*γ*=0, we have *u*_{m}=−*v*_{m}, we also conclude that *Λ*_{3}=−*Λ*_{1} and *Λ*_{4}=−*Λ*_{2}. This limit may be computed for different values of *α* and *β*, although convergence can be somewhat slow for some choices of parameters. Finally, if we permit *γ* to take non-zero values, we must consider the late-term behaviour of *u*_{m} and *v*_{m} independently and solve for the four values of *Λ*_{i} separately.

**(b) Type B**

When considering the more complicated form of the late-order terms for Type B solutions given in (4.2), we must solve for four different values of *Λ*_{i}. In this case, we write *χ*_{1}=|*χ*_{1}| *e*^{iθ}, and note the late-order terms may be rewritten as
*Λ*_{i} by taking four distinct values of *m* and solving the resultant system of equations. As these values of *m* become large, the computed values for *Λ*_{i} will converge to the appropriate values.

We consider a numerical example, choosing *α*=3, *β*=1 and *γ*=0 (ensuring that *u*_{m}=*v*_{m}, and hence eliminating the need to consider *v*_{m} separately). We begin with the leading-order solution *u*_{m} up to *m*=500 and use four consecutive even values of *m* in (A3) to generate the system of equations which is subsequently solved for *Λ*_{i}. The computed values of *Λ*_{1} and *Λ*_{4} are shown in figure 6 for a range of values of *m*, and we see that they are converging to a constant value. By taking a system of equations using sufficiently large computed values of *u*_{m}, we find that
*u*_{m}, and consequently *v*_{m}. Again, if we considered an example with *γ*≠0, we would find that *u*_{m}≠*v*_{m}, and the values of *Λ*_{i} associated with *v*_{m} would need to be computed separately.

## Appendix B. Stokes smoothing

To perform an exponential asymptotic analysis on the remainder terms in (3.6), we must ensure that the asymptotic series is truncated optimally. To find the optimal truncation point, we follow the commonly used strategy described by Boyd [26], in which the series is truncated at its smallest term (and hence where consecutive terms have the same size).

By solving
*N*∼2|*χ*|/*ϵ*. Hence, we will set
*ω*<1/2 is chosen so that *N* takes integer value; the choice of the two in 2*ω* is one of algebraic convenience.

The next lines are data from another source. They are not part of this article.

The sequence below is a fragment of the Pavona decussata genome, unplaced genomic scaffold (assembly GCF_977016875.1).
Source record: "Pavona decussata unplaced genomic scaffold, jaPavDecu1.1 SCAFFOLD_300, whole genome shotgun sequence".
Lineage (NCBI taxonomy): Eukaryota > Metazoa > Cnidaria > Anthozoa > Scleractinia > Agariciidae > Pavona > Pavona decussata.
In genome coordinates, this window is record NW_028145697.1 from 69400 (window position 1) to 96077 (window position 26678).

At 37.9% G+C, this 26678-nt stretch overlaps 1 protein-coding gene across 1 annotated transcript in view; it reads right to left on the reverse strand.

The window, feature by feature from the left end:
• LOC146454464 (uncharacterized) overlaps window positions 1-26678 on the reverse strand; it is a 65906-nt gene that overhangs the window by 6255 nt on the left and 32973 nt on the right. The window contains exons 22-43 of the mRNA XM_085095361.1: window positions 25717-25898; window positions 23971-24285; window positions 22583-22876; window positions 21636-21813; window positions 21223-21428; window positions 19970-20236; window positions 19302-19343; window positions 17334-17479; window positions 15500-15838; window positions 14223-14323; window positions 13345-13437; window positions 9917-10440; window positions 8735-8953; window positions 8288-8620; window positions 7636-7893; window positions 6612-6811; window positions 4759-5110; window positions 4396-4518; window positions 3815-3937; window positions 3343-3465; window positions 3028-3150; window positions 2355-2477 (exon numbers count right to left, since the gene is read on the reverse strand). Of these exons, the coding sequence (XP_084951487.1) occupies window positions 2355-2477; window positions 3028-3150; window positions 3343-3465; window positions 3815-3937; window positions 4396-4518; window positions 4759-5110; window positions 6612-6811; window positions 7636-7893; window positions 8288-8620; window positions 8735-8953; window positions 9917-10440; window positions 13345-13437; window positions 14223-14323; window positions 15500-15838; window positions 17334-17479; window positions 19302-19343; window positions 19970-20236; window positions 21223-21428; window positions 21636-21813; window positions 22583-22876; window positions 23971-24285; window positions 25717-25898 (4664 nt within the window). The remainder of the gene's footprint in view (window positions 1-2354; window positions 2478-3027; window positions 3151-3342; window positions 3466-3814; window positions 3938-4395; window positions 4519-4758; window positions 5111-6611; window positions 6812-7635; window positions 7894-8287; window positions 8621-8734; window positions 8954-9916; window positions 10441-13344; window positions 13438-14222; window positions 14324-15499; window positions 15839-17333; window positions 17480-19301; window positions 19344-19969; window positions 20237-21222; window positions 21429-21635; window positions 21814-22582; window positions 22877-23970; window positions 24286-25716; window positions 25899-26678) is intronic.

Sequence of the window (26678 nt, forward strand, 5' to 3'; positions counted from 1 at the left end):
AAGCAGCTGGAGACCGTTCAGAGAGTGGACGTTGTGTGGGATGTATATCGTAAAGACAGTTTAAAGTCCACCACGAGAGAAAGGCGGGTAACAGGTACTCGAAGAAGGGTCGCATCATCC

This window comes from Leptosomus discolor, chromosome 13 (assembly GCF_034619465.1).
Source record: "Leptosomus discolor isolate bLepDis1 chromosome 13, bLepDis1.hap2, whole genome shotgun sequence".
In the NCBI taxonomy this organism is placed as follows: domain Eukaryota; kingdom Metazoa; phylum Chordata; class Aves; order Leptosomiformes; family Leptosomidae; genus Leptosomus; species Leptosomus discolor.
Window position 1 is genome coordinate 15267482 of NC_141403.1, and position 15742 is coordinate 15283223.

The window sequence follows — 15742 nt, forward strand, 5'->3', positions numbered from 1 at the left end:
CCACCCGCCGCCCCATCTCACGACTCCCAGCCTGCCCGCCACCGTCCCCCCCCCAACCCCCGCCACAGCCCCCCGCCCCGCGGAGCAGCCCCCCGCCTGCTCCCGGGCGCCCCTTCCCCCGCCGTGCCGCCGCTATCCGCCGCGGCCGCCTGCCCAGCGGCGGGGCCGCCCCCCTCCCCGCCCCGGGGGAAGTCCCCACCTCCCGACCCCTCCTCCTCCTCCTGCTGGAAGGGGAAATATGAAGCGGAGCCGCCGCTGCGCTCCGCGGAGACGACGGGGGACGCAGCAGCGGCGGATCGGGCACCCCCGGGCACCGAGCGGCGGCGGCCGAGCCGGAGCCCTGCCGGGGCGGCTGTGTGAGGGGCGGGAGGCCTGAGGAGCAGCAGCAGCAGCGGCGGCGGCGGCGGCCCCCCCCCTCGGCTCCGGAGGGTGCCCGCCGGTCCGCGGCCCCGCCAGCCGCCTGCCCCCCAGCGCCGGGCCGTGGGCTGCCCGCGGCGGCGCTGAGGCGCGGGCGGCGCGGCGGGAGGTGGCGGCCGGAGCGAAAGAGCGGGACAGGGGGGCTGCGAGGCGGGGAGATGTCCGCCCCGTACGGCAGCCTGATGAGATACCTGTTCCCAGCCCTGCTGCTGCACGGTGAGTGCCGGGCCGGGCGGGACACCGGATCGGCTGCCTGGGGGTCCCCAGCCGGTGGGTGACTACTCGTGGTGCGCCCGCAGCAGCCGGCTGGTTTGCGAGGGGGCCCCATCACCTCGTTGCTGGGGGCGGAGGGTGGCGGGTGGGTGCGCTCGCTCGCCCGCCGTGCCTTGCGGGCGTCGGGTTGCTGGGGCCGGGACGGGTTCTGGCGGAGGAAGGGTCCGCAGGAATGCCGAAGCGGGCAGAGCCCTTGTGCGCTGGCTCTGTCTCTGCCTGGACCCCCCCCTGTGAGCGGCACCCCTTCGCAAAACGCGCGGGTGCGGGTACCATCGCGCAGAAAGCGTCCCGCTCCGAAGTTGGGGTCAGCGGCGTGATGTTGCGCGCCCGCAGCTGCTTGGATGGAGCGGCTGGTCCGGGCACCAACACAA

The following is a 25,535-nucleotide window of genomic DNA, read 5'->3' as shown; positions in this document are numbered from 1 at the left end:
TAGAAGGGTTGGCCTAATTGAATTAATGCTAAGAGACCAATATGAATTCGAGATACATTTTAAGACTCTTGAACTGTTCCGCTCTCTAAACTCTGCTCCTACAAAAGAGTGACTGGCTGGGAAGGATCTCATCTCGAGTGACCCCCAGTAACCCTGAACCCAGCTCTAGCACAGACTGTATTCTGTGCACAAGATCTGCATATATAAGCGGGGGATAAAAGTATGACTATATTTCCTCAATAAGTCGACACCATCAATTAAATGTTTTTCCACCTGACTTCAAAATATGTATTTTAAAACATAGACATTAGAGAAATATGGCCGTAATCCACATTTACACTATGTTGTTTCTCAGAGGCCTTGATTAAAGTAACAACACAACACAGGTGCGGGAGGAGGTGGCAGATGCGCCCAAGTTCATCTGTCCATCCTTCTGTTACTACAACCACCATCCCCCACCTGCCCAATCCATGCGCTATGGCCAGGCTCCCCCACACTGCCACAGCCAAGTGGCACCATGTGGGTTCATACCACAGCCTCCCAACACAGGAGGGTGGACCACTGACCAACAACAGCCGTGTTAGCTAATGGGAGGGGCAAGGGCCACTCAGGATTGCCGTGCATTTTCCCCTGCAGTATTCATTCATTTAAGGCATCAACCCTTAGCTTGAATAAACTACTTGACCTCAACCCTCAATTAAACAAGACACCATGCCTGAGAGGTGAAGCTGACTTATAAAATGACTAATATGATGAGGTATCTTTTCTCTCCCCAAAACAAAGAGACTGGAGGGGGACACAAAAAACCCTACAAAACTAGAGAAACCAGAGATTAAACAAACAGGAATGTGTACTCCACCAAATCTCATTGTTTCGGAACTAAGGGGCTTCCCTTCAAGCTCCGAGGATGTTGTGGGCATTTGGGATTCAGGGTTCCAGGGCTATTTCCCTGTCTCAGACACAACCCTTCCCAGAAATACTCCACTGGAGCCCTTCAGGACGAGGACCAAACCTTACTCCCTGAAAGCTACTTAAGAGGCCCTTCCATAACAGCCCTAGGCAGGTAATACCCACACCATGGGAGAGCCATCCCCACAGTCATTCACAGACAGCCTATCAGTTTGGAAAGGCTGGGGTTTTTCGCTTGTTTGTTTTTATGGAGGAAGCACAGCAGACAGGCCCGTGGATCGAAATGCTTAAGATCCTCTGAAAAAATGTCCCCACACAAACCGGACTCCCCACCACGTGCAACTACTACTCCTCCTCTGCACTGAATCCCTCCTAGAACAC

Applying this series expression and using (2.11*a*,*b*) to eliminate terms, recalling that *u*_{0}=−*v*_{0}, gives

Noting that *R*_{N} and *S*_{N} have decoupled, we will use (B2b) to determine the behaviour of *R*_{N}. We apply a WKB ansatz to the homogeneous version of (B2b) by setting *R*_{N}=*f*(*s*) *e*^{g(s)/ϵ}. The solution away from the Stokes line (where the right-hand side not have any effect) is therefore given by the homogeneous version of (B2b), and therefore to leading order as *g*(*s*)=*χ*, where *χ* represents the value of the singulant under consideration; here, the analysis will be performed in the general case, with the particular choice of *χ* made afterwards. Continuing to the next order in *ϵ*, we will find that *f*(*s*) is given by a constant. Hence, away from the Stokes line, the exponentially small remainder takes the form *R*_{N}∼*C* *e*^{−χ/ϵ}, where *C* is a constant, which we will set to be the associated value for *Λ*.

Knowing that the behaviour will switch rapidly in the neighbourhood of the Stokes line, we set
*Λ* is chosen for subsequent algebraic convenience. Applying this ansatz to (B2a) gives, after some cancellation,
*u*_{N} given in (2.12), we write

Noting the form of the optimal truncation (B1), we set *χ*=*r* e^{iθ} and restrict ourselves to curves with *r* fixed. This gives
*N*=2*r*/*ϵ*+2*ω*. Hence (B3) becomes
*χ*_{1} and *χ*_{2}. We also recall that *θ*=0, which corresponds to the Stokes line (that is, *χ* being purely real and positive). To determine the local behaviour, we apply the scaling *C* is an arbitrary constant. Importantly, as the Stokes line is crossed, *A* as the Stokes line is crossed is given by
*R*_{N} changes by
*s* moves from negative to positive. Recalling that there are exponential contributions from the two singulants given in (3.4), we find a combined expression

## Appendix C. A non-integrable equation

To demonstrate the utility of this method, we consider a non-integrable variant of dP_{I} and briefly outline the steps required to determine the late-order term behaviour, and hence the Stokes structure of the solution. We begin with the equation presented in (1.1) and adjust the final term, giving
*y*_{n} and *z*_{n}, defined as in (2.1). We again using the method of multiple scales by considering the slow variation in terms of *s*=*ϵn* and apply the transformation given in (2.3). Hence the rescaled equations become (after Taylor expansion in *s*)
*u*(*s*,*ϵ*) and *v*(*s*,*ϵ*) as a formal series in powers of *ϵ*, rather than half-integer powers as in §2, as there is no *ϵ*^{1/2} present in the rescaled equations. We denote the coefficients multiplying *ϵ*^{m} as *u*_{m} and *v*_{m}. As in the analysis of dP_{I}, there are two sets of solutions, associated with the leading-order behaviours

We again define a late-order ansatz in the limit

Applying this ansatz to (C3*a*,*b*) and matching leading orders of *m* as *χ*(0)=0 in both cases. By considering higher orders in *m* as _{I}.

We therefore see that, although the exponential asymptotic method described in this study may be used to study the Stokes-switching behaviour of integrable equations such as the discrete Painlevé equations, it does not depend on the integrability of the problem, and hence may be applied to a much more broad class of equations without significant changes to the process.

- Received November 11, 2014.
- Accepted March 3, 2015.

- © 2015 The Author(s) Published by the Royal Society. All rights reserved.